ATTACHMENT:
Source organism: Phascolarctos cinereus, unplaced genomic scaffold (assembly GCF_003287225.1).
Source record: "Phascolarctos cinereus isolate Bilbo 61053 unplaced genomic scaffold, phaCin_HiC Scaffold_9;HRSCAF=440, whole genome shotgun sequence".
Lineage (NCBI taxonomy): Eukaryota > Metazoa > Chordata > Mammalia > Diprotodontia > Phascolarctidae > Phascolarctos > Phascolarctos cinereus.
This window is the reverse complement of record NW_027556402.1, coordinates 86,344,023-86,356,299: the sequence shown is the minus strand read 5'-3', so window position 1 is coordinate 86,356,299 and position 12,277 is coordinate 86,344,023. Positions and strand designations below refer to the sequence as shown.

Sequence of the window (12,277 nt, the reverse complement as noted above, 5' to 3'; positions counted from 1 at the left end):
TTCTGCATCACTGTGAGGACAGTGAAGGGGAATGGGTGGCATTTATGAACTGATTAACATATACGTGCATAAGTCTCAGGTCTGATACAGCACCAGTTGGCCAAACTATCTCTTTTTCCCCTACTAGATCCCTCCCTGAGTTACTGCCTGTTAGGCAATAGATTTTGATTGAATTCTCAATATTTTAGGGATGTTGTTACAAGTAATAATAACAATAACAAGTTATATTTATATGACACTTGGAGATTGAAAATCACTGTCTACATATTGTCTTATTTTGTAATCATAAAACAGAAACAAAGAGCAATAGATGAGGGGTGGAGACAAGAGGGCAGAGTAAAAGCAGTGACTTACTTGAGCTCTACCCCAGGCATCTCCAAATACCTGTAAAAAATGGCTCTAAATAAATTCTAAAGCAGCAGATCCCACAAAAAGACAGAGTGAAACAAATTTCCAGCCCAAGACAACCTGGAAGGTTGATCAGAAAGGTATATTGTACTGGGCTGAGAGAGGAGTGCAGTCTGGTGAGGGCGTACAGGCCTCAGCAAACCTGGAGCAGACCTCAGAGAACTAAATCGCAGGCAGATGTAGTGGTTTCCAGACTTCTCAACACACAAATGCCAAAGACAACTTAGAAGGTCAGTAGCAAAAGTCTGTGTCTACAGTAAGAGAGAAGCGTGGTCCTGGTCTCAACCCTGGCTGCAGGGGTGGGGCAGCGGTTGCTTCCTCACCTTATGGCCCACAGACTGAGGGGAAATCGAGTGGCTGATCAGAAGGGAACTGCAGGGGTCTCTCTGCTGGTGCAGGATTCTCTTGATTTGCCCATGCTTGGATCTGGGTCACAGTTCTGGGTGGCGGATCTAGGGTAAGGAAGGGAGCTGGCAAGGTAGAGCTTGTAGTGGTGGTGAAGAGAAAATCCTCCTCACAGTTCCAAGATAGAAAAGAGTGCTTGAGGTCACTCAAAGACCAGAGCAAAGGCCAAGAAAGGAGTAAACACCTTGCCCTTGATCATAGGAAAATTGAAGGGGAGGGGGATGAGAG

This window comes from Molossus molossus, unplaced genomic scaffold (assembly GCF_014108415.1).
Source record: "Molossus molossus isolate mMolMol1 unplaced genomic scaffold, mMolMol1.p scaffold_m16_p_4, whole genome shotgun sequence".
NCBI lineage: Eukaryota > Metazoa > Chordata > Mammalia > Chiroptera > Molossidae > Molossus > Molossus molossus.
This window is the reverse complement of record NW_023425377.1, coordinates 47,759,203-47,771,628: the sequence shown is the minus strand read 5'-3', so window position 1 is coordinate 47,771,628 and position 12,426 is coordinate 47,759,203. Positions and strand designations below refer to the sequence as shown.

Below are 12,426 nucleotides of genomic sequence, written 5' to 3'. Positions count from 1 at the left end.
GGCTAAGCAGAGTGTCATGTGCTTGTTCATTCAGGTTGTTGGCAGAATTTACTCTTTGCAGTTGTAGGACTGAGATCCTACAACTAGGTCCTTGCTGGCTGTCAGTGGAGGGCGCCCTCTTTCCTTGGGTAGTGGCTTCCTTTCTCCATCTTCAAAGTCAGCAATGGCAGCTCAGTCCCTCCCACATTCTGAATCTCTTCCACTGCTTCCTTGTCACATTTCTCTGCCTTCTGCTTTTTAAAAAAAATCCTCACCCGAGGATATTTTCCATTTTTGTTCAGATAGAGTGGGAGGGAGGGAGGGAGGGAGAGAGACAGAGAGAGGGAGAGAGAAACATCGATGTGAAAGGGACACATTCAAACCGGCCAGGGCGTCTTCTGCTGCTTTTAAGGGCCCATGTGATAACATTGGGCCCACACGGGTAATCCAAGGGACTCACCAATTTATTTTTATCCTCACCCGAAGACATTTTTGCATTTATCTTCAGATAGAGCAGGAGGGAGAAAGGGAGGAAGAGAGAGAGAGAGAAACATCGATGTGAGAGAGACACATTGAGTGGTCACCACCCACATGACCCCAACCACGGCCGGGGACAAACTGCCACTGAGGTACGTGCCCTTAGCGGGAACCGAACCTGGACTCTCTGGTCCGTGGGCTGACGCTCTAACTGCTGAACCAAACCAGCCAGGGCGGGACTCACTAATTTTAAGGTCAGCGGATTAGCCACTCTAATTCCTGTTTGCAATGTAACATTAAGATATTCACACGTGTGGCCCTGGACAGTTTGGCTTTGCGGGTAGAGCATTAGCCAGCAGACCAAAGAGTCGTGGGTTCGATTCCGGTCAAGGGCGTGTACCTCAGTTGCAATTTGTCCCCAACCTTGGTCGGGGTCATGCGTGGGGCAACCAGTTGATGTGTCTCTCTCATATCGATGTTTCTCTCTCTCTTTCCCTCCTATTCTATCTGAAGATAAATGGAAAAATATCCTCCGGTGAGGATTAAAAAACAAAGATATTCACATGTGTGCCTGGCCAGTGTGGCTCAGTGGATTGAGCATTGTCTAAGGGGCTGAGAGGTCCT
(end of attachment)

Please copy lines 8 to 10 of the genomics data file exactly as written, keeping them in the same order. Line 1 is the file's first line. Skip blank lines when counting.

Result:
Source record: "Molossus molossus isolate mMolMol1 unplaced genomic scaffold, mMolMol1.p scaffold_m16_p_4, whole genome shotgun sequence".
NCBI lineage: Eukaryota > Metazoa > Chordata > Mammalia > Chiroptera > Molossidae > Molossus > Molossus molossus.
This window is the reverse complement of record NW_023425377.1, coordinates 47,759,203-47,771,628: the sequence shown is the minus strand read 5'-3', so window position 1 is coordinate 47,771,628 and position 12,426 is coordinate 47,759,203. Positions and strand designations below refer to the sequence as shown.